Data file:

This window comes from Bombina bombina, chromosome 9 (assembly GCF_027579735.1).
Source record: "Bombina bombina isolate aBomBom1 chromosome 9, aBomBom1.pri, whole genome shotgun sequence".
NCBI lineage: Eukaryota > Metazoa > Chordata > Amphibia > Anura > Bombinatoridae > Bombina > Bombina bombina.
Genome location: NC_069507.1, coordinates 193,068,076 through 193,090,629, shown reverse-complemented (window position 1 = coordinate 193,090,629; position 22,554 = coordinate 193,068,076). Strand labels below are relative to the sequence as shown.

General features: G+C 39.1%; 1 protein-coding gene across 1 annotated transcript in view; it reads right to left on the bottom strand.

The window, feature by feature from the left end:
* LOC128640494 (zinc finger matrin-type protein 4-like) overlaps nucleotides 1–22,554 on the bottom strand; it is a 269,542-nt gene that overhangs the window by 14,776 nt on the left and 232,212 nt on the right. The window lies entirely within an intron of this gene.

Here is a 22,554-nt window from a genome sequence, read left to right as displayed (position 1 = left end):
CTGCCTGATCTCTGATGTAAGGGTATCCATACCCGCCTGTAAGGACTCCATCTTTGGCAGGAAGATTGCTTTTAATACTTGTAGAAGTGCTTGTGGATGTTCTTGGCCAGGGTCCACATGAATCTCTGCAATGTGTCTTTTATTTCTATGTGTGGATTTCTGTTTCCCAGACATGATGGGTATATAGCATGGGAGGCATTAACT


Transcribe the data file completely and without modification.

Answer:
This window comes from Bombina bombina, chromosome 9 (assembly GCF_027579735.1).
Source record: "Bombina bombina isolate aBomBom1 chromosome 9, aBomBom1.pri, whole genome shotgun sequence".
NCBI lineage: Eukaryota > Metazoa > Chordata > Amphibia > Anura > Bombinatoridae > Bombina > Bombina bombina.
Genome location: NC_069507.1, coordinates 193,068,076 through 193,090,629, shown reverse-complemented (window position 1 = coordinate 193,090,629; position 22,554 = coordinate 193,068,076). Strand labels below are relative to the sequence as shown.

General features: G+C 39.1%; 1 protein-coding gene across 1 annotated transcript in view; it reads right to left on the bottom strand.

The window, feature by feature from the left end:
* LOC128640494 (zinc finger matrin-type protein 4-like) overlaps nucleotides 1–22,554 on the bottom strand; it is a 269,542-nt gene that overhangs the window by 14,776 nt on the left and 232,212 nt on the right. The window lies entirely within an intron of this gene.

Here is a 22,554-nt window from a genome sequence, read left to right as displayed (position 1 = left end):
CTGCCTGATCTCTGATGTAAGGGTATCCATACCCGCCTGTAAGGACTCCATCTTTGGCAGGAAGATTGCTTTTAATACTTGTAGAAGTGCTTGTGGATGTTCTTGGCCAGGGTCCACATGAATCTCTGCAATGTGTCTTTTATTTCTATGTGTGGATTTCTGTTTCCCAGACATGATGGGTATATAGCATGGGAGGCATTAACT